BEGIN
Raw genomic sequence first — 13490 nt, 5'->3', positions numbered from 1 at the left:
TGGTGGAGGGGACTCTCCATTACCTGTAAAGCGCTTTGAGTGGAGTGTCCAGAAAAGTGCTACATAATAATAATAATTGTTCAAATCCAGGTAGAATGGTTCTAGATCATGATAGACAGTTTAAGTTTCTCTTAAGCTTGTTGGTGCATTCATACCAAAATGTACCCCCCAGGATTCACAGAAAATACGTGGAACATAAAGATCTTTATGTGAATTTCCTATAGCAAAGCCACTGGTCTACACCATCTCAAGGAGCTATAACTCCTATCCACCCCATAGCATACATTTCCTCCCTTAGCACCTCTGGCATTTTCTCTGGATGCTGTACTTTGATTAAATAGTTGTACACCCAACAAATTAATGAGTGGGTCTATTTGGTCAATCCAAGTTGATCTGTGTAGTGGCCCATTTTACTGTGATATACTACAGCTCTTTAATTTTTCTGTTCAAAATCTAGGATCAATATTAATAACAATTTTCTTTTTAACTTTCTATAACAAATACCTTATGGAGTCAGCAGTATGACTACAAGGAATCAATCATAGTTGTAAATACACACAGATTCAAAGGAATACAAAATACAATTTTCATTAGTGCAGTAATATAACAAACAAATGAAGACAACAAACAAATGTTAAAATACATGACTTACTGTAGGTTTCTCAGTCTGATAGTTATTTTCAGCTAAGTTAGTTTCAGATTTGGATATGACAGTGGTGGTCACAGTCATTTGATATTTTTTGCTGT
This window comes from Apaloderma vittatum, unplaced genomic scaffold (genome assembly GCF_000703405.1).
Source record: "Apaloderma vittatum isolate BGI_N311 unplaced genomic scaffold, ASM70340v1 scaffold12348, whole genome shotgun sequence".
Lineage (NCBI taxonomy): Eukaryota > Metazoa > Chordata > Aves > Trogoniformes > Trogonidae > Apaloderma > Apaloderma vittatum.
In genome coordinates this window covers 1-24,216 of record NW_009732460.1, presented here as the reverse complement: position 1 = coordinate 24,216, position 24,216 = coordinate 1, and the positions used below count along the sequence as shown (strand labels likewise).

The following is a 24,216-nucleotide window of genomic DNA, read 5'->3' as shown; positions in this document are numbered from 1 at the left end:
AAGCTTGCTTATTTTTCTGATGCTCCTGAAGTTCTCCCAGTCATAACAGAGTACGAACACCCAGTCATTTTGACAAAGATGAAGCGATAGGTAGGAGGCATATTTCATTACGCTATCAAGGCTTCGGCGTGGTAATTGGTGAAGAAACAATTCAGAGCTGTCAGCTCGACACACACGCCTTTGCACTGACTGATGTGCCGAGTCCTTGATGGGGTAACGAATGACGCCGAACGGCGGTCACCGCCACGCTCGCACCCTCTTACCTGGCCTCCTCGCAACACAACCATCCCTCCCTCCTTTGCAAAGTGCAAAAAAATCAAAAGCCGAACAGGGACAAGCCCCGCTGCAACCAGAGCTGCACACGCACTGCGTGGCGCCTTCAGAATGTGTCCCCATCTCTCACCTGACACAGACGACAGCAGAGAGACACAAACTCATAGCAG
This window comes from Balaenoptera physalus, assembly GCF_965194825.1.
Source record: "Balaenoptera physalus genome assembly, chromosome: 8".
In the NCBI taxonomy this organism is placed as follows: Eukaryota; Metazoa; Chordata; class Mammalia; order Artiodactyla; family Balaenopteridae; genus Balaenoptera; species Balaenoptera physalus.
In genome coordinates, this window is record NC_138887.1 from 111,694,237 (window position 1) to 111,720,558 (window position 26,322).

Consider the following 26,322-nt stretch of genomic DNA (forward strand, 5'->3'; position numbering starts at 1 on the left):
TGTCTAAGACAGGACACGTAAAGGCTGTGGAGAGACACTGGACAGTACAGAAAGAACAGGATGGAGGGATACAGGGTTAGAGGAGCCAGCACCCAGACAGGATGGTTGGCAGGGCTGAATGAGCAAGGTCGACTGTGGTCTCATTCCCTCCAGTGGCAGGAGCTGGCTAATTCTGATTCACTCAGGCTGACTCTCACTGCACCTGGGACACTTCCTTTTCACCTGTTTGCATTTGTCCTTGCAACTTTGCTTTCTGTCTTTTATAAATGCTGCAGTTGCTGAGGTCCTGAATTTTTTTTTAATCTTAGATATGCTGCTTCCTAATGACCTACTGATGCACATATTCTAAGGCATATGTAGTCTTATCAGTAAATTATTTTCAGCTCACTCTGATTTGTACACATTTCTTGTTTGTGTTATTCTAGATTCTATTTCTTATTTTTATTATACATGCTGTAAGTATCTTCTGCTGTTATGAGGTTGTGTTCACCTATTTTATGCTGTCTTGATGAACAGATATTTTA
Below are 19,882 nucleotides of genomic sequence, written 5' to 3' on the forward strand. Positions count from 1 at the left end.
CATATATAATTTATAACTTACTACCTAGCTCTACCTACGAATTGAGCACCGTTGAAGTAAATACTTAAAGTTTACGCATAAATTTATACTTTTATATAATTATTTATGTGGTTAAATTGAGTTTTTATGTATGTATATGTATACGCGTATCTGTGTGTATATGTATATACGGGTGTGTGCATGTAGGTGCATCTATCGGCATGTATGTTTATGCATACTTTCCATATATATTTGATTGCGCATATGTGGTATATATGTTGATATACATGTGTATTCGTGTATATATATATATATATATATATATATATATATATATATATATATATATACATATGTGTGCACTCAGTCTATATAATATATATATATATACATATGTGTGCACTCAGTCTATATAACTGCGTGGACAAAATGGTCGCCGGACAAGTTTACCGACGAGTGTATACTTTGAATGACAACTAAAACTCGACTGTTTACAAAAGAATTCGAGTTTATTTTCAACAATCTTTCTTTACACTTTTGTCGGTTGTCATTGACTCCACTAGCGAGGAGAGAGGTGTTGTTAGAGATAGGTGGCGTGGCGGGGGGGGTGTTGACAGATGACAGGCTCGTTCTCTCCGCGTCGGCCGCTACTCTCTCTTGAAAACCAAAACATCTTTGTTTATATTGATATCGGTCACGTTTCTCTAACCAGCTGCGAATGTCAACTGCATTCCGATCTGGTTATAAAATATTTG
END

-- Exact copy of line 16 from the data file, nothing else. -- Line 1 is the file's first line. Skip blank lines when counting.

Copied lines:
CATATATAATTTATAACTTACTACCTAGCTCTACCTACGAATTGAGCACCGTTGAAGTAAATACTTAAAGTTTACGCATAAATTTATACTTTTATATAATTATTTATGTGGTTAAATTGAGTTTTTATGTATGTATATGTATACGCGTATCTGTGTGTATATGTATATACGGGTGTGTGCATGTAGGTGCATCTATCGGCATGTATGTTTATGCATACTTTCCATATATATTTGATTGCGCATATGTGGTATATATGTTGATATACATGTGTATTCGTGTATATATATATATATATATATATATATATATATATATATATATATATATACATATGTGTGCACTCAGTCTATATAATATATATATATATACATATGTGTGCACTCAGTCTATATAACTGCGTGGACAAAATGGTCGCCGGACAAGTTTACCGACGAGTGTATACTTTGAATGACAACTAAAACTCGACTGTTTACAAAAGAATTCGAGTTTATTTTCAACAATCTTTCTTTACACTTTTGTCGGTTGTCATTGACTCCACTAGCGAGGAGAGAGGTGTTGTTAGAGATAGGTGGCGTGGCGGGGGGGGTGTTGACAGATGACAGGCTCGTTCTCTCCGCGTCGGCCGCTACTCTCTCTTGAAAACCAAAACATCTTTGTTTATATTGATATCGGTCACGTTTCTCTAACCAGCTGCGAATGTCAACTGCATTCCGATCTGGTTATAAAATATTTG